More than 100 years ago, an elaborate vault was built in the state capitol for the state treasurer to keep the state’s treasury – the money. “All state moneys in the custody of the state treasurer not otherwise deposited or invested … shall be kept in the vault and safe as provided for that purpose in the capitol building and in no other place,” Idaho state law says. The vault’s still there in the state treasurer’s office. Small, carved black lion heads snarl over its doorway, and it’s still in use – what money the treasurer’s office has on hand, which these days isn’t so much as most of the state’s assets are deposited or invested, is still kept in the safe inside the vault.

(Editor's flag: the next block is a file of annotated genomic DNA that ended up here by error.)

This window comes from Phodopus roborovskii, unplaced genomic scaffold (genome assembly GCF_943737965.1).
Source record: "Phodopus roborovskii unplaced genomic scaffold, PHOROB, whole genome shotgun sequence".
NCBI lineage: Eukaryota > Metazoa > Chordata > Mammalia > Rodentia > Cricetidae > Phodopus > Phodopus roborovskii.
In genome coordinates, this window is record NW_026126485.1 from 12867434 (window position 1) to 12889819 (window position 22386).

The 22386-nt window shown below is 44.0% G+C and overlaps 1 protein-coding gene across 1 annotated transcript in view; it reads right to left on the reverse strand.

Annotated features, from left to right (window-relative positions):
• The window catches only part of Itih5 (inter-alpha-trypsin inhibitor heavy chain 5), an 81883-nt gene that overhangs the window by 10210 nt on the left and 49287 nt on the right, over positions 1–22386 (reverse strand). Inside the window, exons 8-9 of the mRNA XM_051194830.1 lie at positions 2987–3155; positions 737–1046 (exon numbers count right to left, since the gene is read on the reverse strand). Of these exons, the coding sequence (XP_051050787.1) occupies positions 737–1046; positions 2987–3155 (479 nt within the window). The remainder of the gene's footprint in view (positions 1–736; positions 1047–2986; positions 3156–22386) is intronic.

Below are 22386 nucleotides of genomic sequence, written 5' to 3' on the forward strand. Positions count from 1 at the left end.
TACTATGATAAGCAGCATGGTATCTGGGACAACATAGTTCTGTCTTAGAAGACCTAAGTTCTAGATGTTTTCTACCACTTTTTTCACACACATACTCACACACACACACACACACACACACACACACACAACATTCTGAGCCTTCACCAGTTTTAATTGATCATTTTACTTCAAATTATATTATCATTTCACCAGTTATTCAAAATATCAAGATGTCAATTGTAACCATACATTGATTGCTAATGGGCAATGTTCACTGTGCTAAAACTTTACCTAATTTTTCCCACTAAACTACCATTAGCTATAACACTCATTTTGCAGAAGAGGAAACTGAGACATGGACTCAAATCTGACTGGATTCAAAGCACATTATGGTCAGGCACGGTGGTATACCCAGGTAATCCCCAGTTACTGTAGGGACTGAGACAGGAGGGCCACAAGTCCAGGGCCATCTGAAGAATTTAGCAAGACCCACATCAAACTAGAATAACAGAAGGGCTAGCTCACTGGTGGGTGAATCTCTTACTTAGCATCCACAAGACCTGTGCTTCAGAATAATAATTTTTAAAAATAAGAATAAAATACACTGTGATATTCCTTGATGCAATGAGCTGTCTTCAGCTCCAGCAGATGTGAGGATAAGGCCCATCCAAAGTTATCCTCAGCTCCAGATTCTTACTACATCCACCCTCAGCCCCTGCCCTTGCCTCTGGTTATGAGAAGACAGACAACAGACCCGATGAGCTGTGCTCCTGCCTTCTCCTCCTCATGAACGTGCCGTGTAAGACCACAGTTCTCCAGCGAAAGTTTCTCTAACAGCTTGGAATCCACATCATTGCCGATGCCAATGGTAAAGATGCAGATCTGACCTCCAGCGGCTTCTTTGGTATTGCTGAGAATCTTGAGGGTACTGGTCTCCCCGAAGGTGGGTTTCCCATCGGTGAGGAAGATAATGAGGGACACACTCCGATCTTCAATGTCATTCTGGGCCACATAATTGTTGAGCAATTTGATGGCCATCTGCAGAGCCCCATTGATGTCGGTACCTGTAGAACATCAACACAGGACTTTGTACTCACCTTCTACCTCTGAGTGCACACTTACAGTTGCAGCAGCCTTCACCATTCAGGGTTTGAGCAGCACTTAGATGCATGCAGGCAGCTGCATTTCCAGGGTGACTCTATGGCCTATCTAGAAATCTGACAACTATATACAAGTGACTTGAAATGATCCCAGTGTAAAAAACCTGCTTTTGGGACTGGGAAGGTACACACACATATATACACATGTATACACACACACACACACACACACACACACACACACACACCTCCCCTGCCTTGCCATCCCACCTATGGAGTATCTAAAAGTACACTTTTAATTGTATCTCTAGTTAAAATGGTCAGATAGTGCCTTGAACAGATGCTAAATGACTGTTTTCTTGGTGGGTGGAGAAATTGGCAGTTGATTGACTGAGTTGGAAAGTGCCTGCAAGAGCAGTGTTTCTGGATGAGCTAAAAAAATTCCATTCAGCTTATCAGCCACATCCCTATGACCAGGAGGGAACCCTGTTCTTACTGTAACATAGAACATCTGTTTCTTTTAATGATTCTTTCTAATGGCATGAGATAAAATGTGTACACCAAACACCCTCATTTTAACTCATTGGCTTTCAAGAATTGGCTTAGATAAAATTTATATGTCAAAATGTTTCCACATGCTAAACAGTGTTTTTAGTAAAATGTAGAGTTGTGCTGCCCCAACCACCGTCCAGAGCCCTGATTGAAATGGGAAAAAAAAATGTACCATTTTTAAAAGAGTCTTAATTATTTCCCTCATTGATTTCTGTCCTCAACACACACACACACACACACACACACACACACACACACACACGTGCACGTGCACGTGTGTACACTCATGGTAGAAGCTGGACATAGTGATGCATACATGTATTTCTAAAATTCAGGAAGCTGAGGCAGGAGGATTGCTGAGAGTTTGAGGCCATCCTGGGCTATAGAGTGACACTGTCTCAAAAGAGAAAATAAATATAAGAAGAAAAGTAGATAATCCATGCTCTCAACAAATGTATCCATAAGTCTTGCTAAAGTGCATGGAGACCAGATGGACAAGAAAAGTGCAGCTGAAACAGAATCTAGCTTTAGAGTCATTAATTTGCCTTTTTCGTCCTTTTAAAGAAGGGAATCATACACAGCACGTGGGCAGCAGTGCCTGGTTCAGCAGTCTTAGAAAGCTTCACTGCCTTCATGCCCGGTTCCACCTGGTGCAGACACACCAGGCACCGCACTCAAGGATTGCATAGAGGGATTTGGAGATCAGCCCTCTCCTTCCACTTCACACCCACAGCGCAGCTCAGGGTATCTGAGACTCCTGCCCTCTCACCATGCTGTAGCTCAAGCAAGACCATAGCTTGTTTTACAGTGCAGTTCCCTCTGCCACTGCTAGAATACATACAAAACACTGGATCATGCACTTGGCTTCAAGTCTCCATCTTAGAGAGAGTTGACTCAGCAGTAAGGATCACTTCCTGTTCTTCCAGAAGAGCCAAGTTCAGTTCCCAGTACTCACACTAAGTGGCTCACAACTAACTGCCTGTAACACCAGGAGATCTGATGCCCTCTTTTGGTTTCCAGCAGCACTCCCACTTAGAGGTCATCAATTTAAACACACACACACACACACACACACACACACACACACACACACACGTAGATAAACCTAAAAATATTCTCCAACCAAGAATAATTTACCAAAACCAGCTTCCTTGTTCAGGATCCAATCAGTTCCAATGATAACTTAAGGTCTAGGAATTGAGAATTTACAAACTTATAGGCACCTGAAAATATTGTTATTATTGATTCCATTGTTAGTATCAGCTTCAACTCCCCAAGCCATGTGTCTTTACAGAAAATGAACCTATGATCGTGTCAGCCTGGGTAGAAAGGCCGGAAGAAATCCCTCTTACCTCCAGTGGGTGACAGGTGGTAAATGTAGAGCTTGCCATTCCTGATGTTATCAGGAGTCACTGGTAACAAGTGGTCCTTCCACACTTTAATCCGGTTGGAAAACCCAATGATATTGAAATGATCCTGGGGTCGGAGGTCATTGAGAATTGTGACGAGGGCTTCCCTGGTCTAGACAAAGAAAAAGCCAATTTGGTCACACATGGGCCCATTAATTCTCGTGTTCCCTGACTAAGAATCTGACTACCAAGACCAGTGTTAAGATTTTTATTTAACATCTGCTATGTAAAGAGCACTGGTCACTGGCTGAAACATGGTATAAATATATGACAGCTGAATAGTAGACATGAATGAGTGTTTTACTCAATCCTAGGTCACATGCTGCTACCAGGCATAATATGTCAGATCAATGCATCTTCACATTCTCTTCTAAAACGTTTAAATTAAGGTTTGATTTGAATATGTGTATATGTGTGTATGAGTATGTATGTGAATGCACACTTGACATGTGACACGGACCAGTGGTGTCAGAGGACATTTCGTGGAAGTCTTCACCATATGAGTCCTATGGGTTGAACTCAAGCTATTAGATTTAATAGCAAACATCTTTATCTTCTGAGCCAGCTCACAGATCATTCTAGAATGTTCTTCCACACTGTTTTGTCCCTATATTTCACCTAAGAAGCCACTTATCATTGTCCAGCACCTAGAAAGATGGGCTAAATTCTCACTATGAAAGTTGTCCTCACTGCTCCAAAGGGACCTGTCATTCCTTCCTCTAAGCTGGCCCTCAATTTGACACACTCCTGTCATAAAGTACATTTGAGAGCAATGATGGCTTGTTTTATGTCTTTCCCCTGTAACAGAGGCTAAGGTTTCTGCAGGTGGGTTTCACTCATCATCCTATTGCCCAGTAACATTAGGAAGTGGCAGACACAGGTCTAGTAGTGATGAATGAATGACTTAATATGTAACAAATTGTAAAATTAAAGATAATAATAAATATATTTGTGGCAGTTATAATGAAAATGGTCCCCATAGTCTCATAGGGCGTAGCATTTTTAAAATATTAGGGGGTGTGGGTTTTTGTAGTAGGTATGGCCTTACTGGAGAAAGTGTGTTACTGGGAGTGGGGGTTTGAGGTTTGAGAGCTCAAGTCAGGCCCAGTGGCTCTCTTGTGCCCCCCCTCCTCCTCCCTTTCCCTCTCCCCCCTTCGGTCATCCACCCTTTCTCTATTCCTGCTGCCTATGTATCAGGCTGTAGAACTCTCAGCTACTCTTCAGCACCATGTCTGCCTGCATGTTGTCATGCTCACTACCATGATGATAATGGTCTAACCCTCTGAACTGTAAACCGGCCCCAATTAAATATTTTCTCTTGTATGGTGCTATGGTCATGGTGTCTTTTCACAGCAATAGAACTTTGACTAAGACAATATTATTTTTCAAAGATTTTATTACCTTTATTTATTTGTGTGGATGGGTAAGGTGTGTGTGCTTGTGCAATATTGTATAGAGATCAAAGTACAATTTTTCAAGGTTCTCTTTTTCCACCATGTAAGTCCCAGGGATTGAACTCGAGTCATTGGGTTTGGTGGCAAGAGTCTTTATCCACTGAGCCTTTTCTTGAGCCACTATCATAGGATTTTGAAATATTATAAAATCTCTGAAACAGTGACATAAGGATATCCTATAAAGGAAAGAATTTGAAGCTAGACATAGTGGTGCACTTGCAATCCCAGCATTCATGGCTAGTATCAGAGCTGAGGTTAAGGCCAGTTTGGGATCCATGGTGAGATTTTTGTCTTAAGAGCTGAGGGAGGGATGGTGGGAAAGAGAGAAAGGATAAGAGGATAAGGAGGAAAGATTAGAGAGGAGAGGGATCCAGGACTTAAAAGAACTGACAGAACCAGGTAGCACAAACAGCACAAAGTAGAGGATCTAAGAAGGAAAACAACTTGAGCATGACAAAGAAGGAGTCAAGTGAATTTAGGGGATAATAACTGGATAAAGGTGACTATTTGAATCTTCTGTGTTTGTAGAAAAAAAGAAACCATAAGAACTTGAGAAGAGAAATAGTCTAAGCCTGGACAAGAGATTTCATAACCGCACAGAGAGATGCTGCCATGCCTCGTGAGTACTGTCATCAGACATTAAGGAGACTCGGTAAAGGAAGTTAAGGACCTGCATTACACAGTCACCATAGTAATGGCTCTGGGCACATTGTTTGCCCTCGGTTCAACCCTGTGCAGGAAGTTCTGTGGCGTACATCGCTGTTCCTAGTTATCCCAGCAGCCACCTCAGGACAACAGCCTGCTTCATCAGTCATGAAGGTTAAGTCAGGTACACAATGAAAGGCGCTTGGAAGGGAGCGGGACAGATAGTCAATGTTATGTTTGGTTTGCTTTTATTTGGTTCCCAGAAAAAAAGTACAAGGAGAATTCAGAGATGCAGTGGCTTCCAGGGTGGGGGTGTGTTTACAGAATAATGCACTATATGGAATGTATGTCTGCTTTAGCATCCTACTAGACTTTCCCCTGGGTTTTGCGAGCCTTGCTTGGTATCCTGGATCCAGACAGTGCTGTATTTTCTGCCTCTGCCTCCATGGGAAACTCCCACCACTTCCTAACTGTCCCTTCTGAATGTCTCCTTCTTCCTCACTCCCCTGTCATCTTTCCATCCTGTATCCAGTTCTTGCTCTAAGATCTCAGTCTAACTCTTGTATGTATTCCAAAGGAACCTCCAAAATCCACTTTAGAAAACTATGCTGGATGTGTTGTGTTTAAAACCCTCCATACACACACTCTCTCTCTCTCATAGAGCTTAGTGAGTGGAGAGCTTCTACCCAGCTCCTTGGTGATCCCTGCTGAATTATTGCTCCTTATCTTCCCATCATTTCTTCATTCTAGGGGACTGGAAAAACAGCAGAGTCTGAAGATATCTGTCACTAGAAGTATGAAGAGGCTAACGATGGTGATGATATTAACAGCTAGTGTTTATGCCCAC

So now that it’s time for all state offices to move out of the capitol this spring for a three-year renovation project, it actually takes a change in state law to allow the state treasurer’s office to keep its cash on hand somewhere else while it operates in temporary quarters. The Senate State Affairs Committee, by a unanimous vote, agreed this morning to introduce a bill making just such a change. The measure also allows the original furniture of the capitol to be moved out for the renovation – the law requires it to stay – and allows legislative sessions to take place outside of the capitol building during the renovation.
Incidentally, if the law weren’t changed and state Treasurer Ron Crane moved the state’s money out of the capitol safe this spring, he’d face possible penalties of one to 10 years in prison and a fine of up to $10,000.